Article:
The Anatomy of the External Jugular Vein

The external jugular vein is a superficial vein of the neck that drains blood from the parotid gland, most of the scalp, and side of the face, then back to the heart. It also assists with blood flow down from the head when other major veins, like the internal jugular vein, are compressed or blocked. Complications affecting the external jugular vein are relatively rare.

veins and arteries of the neck

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Anatomy

All veins carry deoxygenated blood from the organs, muscles, and other structures back to the heart. Veins typically have a lower blood pressure than arteries.

While their walls are thinner, veins are usually larger in diameter than arteries and hold about 80% of the body’s total blood whereas arteries typically only circulate 20% of the blood.

Structure

The walls of the external jugular vein consist of three layers:

  • The tunica adventitia, or the outermost layer of the vein, is the thickest layer composed of loose connective tissue that links to other tissues in the body
  • The tunica media, or the middle layer of the vein, is composed of collagen, elastic fibers, and smooth muscle
  • The tunica intima, or the innermost layer of the vein, is the thinnest layer of the vein’s wall and is composed of an internal elastic membrane and connective tissue

 Location

The external jugular vein forms from the union of the posterior branch of the retromandibular vein and posterior auricular vein beneath the parotid gland at the area behind the angle of the mandible, or lower jaw bone, and beneath the auricle, or earlobe.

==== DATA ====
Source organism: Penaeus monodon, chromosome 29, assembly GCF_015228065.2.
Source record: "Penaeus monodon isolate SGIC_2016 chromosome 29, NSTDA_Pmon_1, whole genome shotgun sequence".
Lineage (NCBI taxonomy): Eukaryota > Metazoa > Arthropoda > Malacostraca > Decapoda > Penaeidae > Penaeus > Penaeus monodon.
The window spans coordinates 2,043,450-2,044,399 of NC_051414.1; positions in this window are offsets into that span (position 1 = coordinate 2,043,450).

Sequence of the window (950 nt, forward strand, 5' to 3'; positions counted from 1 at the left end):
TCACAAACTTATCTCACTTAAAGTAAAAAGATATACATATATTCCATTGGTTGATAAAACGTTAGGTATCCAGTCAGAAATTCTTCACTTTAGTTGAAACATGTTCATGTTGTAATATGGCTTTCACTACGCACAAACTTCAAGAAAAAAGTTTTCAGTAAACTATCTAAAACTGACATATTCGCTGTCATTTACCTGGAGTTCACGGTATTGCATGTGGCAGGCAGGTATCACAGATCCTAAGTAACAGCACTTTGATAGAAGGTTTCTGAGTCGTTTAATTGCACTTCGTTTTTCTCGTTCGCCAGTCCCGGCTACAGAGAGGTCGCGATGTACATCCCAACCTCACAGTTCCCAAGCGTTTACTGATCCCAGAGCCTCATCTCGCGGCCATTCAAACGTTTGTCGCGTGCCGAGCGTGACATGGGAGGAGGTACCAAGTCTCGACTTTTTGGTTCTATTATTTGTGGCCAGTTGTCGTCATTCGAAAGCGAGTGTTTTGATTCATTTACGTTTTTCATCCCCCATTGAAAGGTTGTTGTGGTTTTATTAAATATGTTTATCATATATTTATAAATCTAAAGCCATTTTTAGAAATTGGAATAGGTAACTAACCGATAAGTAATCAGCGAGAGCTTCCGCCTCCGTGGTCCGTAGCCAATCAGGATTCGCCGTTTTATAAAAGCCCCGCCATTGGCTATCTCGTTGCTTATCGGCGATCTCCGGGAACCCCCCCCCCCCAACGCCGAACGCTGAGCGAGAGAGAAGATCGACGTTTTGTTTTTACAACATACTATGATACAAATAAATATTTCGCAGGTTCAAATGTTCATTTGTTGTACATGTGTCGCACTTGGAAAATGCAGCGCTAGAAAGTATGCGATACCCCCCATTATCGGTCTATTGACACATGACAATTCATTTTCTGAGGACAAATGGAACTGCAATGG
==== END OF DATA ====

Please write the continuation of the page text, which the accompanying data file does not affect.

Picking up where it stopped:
The external jugular vein travels from its origin at the angle of the mandible and crosses at a diagonal line across the sternocleidomastoid muscle of the neck. The external jugular vein ends at the middle of the clavicle, or collar bone, where it joins with the subclavian vein. It is a relatively superficial vein that is close to the skin surface under the platysma muscle of the neck.

Function

While the internal jugular vein is a blood drainage pathway deep in the neck that is the main source of blood flow down from the head, blood drainage from the brain, head, and face can occur along multiple alternate routes, including the external jugular vein, to compensate if there is compression obstructing other channels.

The external jugular vein is a superficial pathway responsible for draining the blood supply from the parotid gland (the largest salivary gland), most of the scalp, and side of the face.

The external jugular vein joins the subclavian vein and internal jugular vein to form the brachiocephalic vein, which empties into the superior vena cava. The superior vena cava drains deoxygenated blood from the head, neck, and arms directly to the right atrium of the heart where it will be pumped to the lungs to become oxygenated again.

Clinical Significance

Complications affecting the external jugular vein are very rare, and very few conditions have been reported in medical studies. Although uncommon, malformations of the external jugular vein can occur and potential complications involving it include:

  • Aneurysm, or dilation of a blood vessel at least 1.5 times its normal diameter, occurs from weakening of the blood vessel walls. It occurs more commonly in arteries than in veins, and is a rare condition to occur in the external jugular vein with unknown origin. An external jugular vein aneurysm will produce swelling on the side of the neck that is usually painless and increases with coughing, straining, bending, or holding the breath. An aneurysm increases the risk of vein rupture and hemorrhage. Surgery can be performed to treat an external jugular vein aneurysm with excision and ligation, where the vein is removed and blood flow is blocked, or with exclusion and bypass, where the vein is closed off and blood flow is redirected elsewhere
  • Hemangioma, or a benign tumor made up of an excess growth of blood vessels, is extremely rare to occur at the external jugular vein with only 10 reported cases documented in published research. A hemangioma of the external jugular vein can produce a swollen lump on the side of the neck, but because a hemangioma is benign, no treatment is required. Surgical removal of an external jugular vein hemangioma can be performed for cosmetic purposes to improve the appearance of the neck
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